Comments from grads of other decades
Comments from staff, administrators, community members
History of integration
Making college home
A team united
Pride and tradition
Remembering the early days
Remembering the early days: 1, 2, 3, 4
What they learned
Loita Alexander Gibson: We had our good times and our bad times, but I wouldn't trade it for the world. It has helped me today with my children, for them to understand the things that go on around us, that happen every day. We were sheltered growing up as kids. And when we got out there in that big world, it was totally different than the things that we'd experienced in our own homes. I wouldn't trade those years. They were wonderful. And it made us closer to one another. We sort of leaned on one another. We [who lived off campus] had to cook. If you wanted a meal, you had to cook. I think that's one thing that came out of it. It made us all good cooks.
Bettye Morgan: I will never regret the fact that I went to North Texas because it was just a tremendous experience. The teachers I met I probably wouldn't have seen at any other time. The fine arts programs were just fantastic.
Mary Dunn Smith: I think North Texas prepared me for the real world, because I had graduated from an all-black high school, and when I went to North Texas we were in the minority. … There were some things I didn't like. There were some instances that occurred that I didn't like. But in any realm of life, you're going to face some things you don't like. You have to learn how to adjust to them.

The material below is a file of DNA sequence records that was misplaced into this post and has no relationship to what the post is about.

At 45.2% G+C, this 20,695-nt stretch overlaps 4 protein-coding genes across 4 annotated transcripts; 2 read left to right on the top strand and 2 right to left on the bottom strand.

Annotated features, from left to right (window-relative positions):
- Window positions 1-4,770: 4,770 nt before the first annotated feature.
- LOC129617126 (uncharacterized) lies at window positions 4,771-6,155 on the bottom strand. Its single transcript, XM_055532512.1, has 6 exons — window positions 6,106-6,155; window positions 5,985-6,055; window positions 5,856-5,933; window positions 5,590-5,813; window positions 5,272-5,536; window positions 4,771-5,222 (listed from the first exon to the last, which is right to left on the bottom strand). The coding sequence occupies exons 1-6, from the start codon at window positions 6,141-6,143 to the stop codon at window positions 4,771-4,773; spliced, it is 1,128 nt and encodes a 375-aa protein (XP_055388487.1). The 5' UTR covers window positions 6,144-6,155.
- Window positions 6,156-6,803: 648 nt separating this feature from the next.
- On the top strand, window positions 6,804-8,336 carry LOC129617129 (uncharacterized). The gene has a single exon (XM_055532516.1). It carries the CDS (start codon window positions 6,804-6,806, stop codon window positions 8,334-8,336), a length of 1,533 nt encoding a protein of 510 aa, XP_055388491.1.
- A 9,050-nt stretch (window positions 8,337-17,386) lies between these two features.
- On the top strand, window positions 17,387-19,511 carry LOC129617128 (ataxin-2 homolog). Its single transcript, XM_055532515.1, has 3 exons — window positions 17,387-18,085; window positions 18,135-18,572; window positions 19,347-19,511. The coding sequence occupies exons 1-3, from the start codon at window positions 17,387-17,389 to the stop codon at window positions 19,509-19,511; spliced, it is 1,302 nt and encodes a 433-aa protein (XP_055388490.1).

Leon King: One of the most gratifying things I experienced up there was in a Bible class, and we were discussing people. I never realized that hatred for blacks was taught. Young people were taught to dislike blacks. And some of the guys got up and said, "Well, hey, I found out it was nothing like my parents told me it was going to be."
Herbie Johnson: What we must avoid is that kind of thing being taught to young folks today.
Burlyce Sherrell Logan: I guess none of us realized the impact that we would make at North Texas. We graduated from high school and the next thing we expected and our parents expected from us was to get a college education. … We just went to college. We wanted a college degree. But it turned out that we had to do something more in order to stay.
Leon King: I don't think any of us realized the impact that being the first group of blacks to attend North Texas would later have. … When you look back and see Floydell Barton, Doris Scott and Maxine Thornton who received degrees in math, James Bowdre who received his degree in business — you can say we made it.
Herbie Johnson: We know now that black students at North Texas represent more than 10 percent of the enrollment. That's a very large percentage. That's about the percentage of blacks in the country as a whole. … Who knows but that the foundation we laid back there has had a lasting influence on the success of black students at the university down through the years.